WARNING: Final Fantasy Tactics spoilers inside!
We need to start this editorial with a disclaimer to say that we’re not too ungrateful. Square Enix’s gracious offering of the Final Fantasy series across both the Xbox One and, more importantly, the Nintendo Switch is a welcome gesture for Final Fantasy fans and hopefully a sign of even better things to come.
Final Fantasy XII: The Zodiac Age on a portable console will finally make its deep dungeons and monster hunting quests accessible to those who can’t dedicate that much time in front of a television set, and the rest of the classic games from its most successful era being available for younger gamers helps ensure that the brand never disappears.
That being said, we still missed out on the absolute ideal Final Fantasy game for a portable console. No, we’re not joining the chorus demanding answers for Final Fantasy VIII’s (admittedly hilarious) exclusion. We’re not talking about Final Fantasy XIV Online, which I think would struggle on the Switch and definitely couldn’t be played everywhere, as would be Nintendo’s wishes. We’re not even talking about the classic Super Nintendo trilogy, no matter how much the threat of those awful remakes looms over our heads.
Nope, today, we’re going to try to make a case for Square’s masterpiece, the undeniable classic and the ultimate portable Final Fantasy game, Final Fantasy Tactics. Even in an age where Fire Emblem has roared back from the grave and dominates the trends and standards for the strategy RPG genre, the original Final Fantasy Tactics still holds every imaginable edge over its modern-day counterparts and could teach the world a thing or two about depth, customization, storytelling, art direction, music, difficulty curves, multiplayer, secrets, and most of all, the secret formula for infinite replay value.
Twenty years later, this is still one of the most captivating video games ever made and would feel like a revolution even in today’s modern market place.
First, we’ll come out in support of a retooling of the PSP version of Final Fantasy Tactics: War of the Lions. Both the classic 1997 PlayStation version and its 2007 port have their supporters, and both offer plenty of nostalgic value. Some fans still prefer the original translation, and while I was in this group for many years, recent playthroughs of Final Fantasy Tactics: War of the Lions have warmed my old soul up to the re-translation.
It takes a little getting used to, more so the names of abilities than character names, but in the end, War of the Lion’s translation captures the entirety of the story and does a superior job of using the power of language to promote the game’s themes and styles.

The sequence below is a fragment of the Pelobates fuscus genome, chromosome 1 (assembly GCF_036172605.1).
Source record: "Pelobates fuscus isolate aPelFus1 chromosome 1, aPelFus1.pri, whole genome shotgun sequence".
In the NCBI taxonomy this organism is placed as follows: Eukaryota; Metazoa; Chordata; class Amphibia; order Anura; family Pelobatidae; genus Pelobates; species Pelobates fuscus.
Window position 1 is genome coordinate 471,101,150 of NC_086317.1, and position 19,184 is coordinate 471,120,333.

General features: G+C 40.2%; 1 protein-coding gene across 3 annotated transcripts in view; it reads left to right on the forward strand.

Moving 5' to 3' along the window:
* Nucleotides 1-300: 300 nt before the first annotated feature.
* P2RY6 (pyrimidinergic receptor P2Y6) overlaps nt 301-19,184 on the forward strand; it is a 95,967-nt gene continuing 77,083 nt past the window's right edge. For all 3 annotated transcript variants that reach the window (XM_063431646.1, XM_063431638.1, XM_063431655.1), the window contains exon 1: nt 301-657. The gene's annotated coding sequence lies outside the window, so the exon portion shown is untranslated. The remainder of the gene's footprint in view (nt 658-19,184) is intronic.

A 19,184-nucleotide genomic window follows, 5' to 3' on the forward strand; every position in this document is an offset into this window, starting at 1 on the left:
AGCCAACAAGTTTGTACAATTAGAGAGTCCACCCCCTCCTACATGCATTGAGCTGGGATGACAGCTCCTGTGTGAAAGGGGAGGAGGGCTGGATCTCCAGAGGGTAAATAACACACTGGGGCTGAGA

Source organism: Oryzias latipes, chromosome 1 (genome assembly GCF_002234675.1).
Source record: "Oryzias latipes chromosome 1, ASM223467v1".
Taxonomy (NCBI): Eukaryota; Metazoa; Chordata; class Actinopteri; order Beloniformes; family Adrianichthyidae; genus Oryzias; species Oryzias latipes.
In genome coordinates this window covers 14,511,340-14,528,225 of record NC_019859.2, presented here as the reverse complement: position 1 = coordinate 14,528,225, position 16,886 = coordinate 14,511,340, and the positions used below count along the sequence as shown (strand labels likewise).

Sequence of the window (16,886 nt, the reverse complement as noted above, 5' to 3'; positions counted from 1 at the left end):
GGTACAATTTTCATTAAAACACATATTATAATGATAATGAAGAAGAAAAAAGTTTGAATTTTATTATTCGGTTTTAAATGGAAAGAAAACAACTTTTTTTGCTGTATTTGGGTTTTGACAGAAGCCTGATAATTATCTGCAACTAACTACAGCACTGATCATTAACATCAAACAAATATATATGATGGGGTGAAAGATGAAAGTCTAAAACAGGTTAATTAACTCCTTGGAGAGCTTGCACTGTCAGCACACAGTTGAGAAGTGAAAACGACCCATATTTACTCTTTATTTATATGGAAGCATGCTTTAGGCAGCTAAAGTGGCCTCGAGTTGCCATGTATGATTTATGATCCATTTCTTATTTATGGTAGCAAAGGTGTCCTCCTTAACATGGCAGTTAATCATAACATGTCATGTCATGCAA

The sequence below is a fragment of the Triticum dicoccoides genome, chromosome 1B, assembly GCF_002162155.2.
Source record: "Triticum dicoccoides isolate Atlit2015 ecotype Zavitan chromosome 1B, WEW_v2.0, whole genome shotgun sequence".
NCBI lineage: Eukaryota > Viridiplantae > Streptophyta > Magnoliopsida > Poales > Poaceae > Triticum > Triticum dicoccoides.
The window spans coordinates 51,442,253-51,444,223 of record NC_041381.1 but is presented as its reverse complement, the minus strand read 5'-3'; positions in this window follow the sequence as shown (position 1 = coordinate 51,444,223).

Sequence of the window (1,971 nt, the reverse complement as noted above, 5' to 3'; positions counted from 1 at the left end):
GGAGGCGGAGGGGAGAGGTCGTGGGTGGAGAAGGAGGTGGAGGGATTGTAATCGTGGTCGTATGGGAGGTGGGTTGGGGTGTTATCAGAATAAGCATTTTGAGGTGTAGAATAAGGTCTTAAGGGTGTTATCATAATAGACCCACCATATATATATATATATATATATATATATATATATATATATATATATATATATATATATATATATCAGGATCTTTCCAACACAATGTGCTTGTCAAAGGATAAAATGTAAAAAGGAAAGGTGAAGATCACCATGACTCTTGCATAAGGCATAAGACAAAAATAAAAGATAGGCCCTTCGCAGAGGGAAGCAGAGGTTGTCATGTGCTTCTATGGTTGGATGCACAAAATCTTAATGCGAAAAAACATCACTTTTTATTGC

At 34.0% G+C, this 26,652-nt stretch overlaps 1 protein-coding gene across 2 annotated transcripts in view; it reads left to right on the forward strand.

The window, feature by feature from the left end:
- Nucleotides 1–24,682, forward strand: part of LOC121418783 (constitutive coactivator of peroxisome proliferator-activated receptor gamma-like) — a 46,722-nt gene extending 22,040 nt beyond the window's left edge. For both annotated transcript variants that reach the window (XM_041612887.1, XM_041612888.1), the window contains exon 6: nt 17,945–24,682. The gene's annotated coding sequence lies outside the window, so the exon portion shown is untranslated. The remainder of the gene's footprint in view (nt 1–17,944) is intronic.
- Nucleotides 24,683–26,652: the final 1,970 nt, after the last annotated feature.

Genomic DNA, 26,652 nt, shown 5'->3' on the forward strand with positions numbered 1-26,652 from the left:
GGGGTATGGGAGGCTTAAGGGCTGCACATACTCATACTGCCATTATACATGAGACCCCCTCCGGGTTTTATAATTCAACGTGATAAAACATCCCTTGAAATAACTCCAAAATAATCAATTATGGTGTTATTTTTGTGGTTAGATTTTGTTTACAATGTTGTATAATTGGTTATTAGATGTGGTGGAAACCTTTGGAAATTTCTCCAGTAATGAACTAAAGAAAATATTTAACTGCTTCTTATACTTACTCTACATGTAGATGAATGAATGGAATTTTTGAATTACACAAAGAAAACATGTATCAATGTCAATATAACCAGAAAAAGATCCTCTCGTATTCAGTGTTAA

The PSP version also has a better balance between job classes, and climbing that ladder to those more powerful ones is rightfully more challenging. If you want to spam Ninjas and Lancers at Fort Zeakden, then you’ll have to grind it out and earn them!
War of the Lions features more slots for characters, more job classes, more secret character cameos (Balthier from Final Fantasy XII and Luso from Final Fantasy Tactics A2), more secret quests, those beautiful cutscenes that keep the original concept art entirely intact, and multiplayer options, essential for helping games keep their shelf life.
Well, lesser games, anyway. Final Fantasy Tactics needs no help retaining its infinite replayability, but multiplayer certainly doesn’t harm it either.
In fact, the only downside of War of the Lions has been proven to be correctable. The PSP version’s infamously poor programming creates slowdown and staggers with many, if not all, of the game’s vital battle animations, slowing the pace to maddening levels at times. It takes a lot of stomach to get through some of the more complicated summon spells later in the game, especially after twenty years of seeing them run perfectly on inferior hardware.
Fans have long since patched this slowdown out of the game, but this requires a modified PSP to run and naturally can’t be enjoyed on a PS Vita. Following this discovery, Square Enix also re-optimized the game for a release on iOS in 2011 and Android in 2013, and neither version displays this dreadful slowdown in any capacity. Of course, this comes at the sacrifice of traditional analog buttons, so pick your poison.